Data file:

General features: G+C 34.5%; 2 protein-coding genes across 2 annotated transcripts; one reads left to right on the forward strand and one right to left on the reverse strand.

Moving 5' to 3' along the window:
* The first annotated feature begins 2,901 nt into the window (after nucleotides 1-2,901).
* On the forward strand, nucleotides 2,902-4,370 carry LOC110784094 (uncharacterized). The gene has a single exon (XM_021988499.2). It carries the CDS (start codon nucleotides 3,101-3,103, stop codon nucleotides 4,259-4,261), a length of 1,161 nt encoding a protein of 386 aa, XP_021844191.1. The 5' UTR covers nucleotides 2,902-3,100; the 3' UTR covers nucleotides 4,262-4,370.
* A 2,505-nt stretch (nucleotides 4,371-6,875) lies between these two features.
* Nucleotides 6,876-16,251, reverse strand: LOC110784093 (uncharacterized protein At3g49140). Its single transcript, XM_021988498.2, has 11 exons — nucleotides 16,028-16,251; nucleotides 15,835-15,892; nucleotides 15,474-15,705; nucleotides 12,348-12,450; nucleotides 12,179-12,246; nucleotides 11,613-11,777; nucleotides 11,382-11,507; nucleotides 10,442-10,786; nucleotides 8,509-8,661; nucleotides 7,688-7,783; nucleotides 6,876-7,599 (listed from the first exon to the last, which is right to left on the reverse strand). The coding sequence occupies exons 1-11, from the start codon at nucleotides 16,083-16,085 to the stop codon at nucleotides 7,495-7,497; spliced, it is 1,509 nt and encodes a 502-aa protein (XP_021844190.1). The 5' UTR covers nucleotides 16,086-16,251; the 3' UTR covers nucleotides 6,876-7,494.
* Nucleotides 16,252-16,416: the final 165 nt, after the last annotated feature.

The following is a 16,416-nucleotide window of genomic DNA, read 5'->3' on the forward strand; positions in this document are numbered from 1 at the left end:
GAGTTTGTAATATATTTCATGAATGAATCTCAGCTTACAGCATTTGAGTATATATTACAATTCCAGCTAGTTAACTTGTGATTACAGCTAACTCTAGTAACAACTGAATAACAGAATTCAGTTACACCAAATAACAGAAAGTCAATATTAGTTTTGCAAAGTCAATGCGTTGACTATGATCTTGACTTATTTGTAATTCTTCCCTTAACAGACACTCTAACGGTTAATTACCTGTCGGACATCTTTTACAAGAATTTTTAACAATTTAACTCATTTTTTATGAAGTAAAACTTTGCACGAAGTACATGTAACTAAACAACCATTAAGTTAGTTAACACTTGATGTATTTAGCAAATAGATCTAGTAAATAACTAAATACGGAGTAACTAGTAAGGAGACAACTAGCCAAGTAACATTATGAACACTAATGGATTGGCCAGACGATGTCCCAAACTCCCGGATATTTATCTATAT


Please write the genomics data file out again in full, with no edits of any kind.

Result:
General features: G+C 34.5%; 2 protein-coding genes across 2 annotated transcripts; one reads left to right on the forward strand and one right to left on the reverse strand.

Moving 5' to 3' along the window:
* The first annotated feature begins 2,901 nt into the window (after nucleotides 1-2,901).
* On the forward strand, nucleotides 2,902-4,370 carry LOC110784094 (uncharacterized). The gene has a single exon (XM_021988499.2). It carries the CDS (start codon nucleotides 3,101-3,103, stop codon nucleotides 4,259-4,261), a length of 1,161 nt encoding a protein of 386 aa, XP_021844191.1. The 5' UTR covers nucleotides 2,902-3,100; the 3' UTR covers nucleotides 4,262-4,370.
* A 2,505-nt stretch (nucleotides 4,371-6,875) lies between these two features.
* Nucleotides 6,876-16,251, reverse strand: LOC110784093 (uncharacterized protein At3g49140). Its single transcript, XM_021988498.2, has 11 exons — nucleotides 16,028-16,251; nucleotides 15,835-15,892; nucleotides 15,474-15,705; nucleotides 12,348-12,450; nucleotides 12,179-12,246; nucleotides 11,613-11,777; nucleotides 11,382-11,507; nucleotides 10,442-10,786; nucleotides 8,509-8,661; nucleotides 7,688-7,783; nucleotides 6,876-7,599 (listed from the first exon to the last, which is right to left on the reverse strand). The coding sequence occupies exons 1-11, from the start codon at nucleotides 16,083-16,085 to the stop codon at nucleotides 7,495-7,497; spliced, it is 1,509 nt and encodes a 502-aa protein (XP_021844190.1). The 5' UTR covers nucleotides 16,086-16,251; the 3' UTR covers nucleotides 6,876-7,494.
* Nucleotides 16,252-16,416: the final 165 nt, after the last annotated feature.

The following is a 16,416-nucleotide window of genomic DNA, read 5'->3' on the forward strand; positions in this document are numbered from 1 at the left end:
GAGTTTGTAATATATTTCATGAATGAATCTCAGCTTACAGCATTTGAGTATATATTACAATTCCAGCTAGTTAACTTGTGATTACAGCTAACTCTAGTAACAACTGAATAACAGAATTCAGTTACACCAAATAACAGAAAGTCAATATTAGTTTTGCAAAGTCAATGCGTTGACTATGATCTTGACTTATTTGTAATTCTTCCCTTAACAGACACTCTAACGGTTAATTACCTGTCGGACATCTTTTACAAGAATTTTTAACAATTTAACTCATTTTTTATGAAGTAAAACTTTGCACGAAGTACATGTAACTAAACAACCATTAAGTTAGTTAACACTTGATGTATTTAGCAAATAGATCTAGTAAATAACTAAATACGGAGTAACTAGTAAGGAGACAACTAGCCAAGTAACATTATGAACACTAATGGATTGGCCAGACGATGTCCCAAACTCCCGGATATTTATCTATAT